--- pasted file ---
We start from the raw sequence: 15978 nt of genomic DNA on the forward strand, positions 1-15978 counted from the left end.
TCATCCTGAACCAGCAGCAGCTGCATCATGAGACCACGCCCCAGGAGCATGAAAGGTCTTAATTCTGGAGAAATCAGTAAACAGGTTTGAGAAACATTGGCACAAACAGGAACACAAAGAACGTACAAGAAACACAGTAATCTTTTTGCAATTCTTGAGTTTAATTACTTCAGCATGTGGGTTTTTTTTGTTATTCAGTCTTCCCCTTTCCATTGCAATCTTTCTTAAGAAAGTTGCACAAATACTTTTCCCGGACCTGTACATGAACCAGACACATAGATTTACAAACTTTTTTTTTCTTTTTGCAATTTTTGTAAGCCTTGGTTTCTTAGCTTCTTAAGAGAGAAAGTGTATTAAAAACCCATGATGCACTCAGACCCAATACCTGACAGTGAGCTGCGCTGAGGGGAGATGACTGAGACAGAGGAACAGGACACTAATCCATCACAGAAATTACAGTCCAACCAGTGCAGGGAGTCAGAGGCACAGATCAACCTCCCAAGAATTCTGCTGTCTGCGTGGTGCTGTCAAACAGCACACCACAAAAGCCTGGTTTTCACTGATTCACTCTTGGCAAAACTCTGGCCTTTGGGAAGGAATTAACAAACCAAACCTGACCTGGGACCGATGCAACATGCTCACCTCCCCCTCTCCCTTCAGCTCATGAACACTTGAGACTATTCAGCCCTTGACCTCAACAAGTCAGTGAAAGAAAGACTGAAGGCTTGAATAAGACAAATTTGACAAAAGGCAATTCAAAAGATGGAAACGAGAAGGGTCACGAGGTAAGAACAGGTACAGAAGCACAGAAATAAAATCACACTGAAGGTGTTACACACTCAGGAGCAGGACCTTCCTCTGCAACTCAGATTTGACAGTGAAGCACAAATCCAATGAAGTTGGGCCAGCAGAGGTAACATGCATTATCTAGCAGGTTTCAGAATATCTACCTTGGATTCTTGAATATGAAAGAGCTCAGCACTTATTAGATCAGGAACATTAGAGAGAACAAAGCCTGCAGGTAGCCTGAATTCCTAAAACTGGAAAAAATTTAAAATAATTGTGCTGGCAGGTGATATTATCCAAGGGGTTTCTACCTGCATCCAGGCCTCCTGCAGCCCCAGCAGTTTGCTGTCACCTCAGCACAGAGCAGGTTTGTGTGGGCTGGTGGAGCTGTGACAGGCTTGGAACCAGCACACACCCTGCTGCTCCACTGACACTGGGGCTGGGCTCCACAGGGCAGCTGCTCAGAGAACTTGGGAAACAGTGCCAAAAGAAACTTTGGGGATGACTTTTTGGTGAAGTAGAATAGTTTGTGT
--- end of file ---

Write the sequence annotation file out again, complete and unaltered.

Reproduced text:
We start from the raw sequence: 15978 nt of genomic DNA on the forward strand, positions 1-15978 counted from the left end.
TCATCCTGAACCAGCAGCAGCTGCATCATGAGACCACGCCCCAGGAGCATGAAAGGTCTTAATTCTGGAGAAATCAGTAAACAGGTTTGAGAAACATTGGCACAAACAGGAACACAAAGAACGTACAAGAAACACAGTAATCTTTTTGCAATTCTTGAGTTTAATTACTTCAGCATGTGGGTTTTTTTTGTTATTCAGTCTTCCCCTTTCCATTGCAATCTTTCTTAAGAAAGTTGCACAAATACTTTTCCCGGACCTGTACATGAACCAGACACATAGATTTACAAACTTTTTTTTTCTTTTTGCAATTTTTGTAAGCCTTGGTTTCTTAGCTTCTTAAGAGAGAAAGTGTATTAAAAACCCATGATGCACTCAGACCCAATACCTGACAGTGAGCTGCGCTGAGGGGAGATGACTGAGACAGAGGAACAGGACACTAATCCATCACAGAAATTACAGTCCAACCAGTGCAGGGAGTCAGAGGCACAGATCAACCTCCCAAGAATTCTGCTGTCTGCGTGGTGCTGTCAAACAGCACACCACAAAAGCCTGGTTTTCACTGATTCACTCTTGGCAAAACTCTGGCCTTTGGGAAGGAATTAACAAACCAAACCTGACCTGGGACCGATGCAACATGCTCACCTCCCCCTCTCCCTTCAGCTCATGAACACTTGAGACTATTCAGCCCTTGACCTCAACAAGTCAGTGAAAGAAAGACTGAAGGCTTGAATAAGACAAATTTGACAAAAGGCAATTCAAAAGATGGAAACGAGAAGGGTCACGAGGTAAGAACAGGTACAGAAGCACAGAAATAAAATCACACTGAAGGTGTTACACACTCAGGAGCAGGACCTTCCTCTGCAACTCAGATTTGACAGTGAAGCACAAATCCAATGAAGTTGGGCCAGCAGAGGTAACATGCATTATCTAGCAGGTTTCAGAATATCTACCTTGGATTCTTGAATATGAAAGAGCTCAGCACTTATTAGATCAGGAACATTAGAGAGAACAAAGCCTGCAGGTAGCCTGAATTCCTAAAACTGGAAAAAATTTAAAATAATTGTGCTGGCAGGTGATATTATCCAAGGGGTTTCTACCTGCATCCAGGCCTCCTGCAGCCCCAGCAGTTTGCTGTCACCTCAGCACAGAGCAGGTTTGTGTGGGCTGGTGGAGCTGTGACAGGCTTGGAACCAGCACACACCCTGCTGCTCCACTGACACTGGGGCTGGGCTCCACAGGGCAGCTGCTCAGAGAACTTGGGAAACAGTGCCAAAAGAAACTTTGGGGATGACTTTTTGGTGAAGTAGAATAGTTTGTGT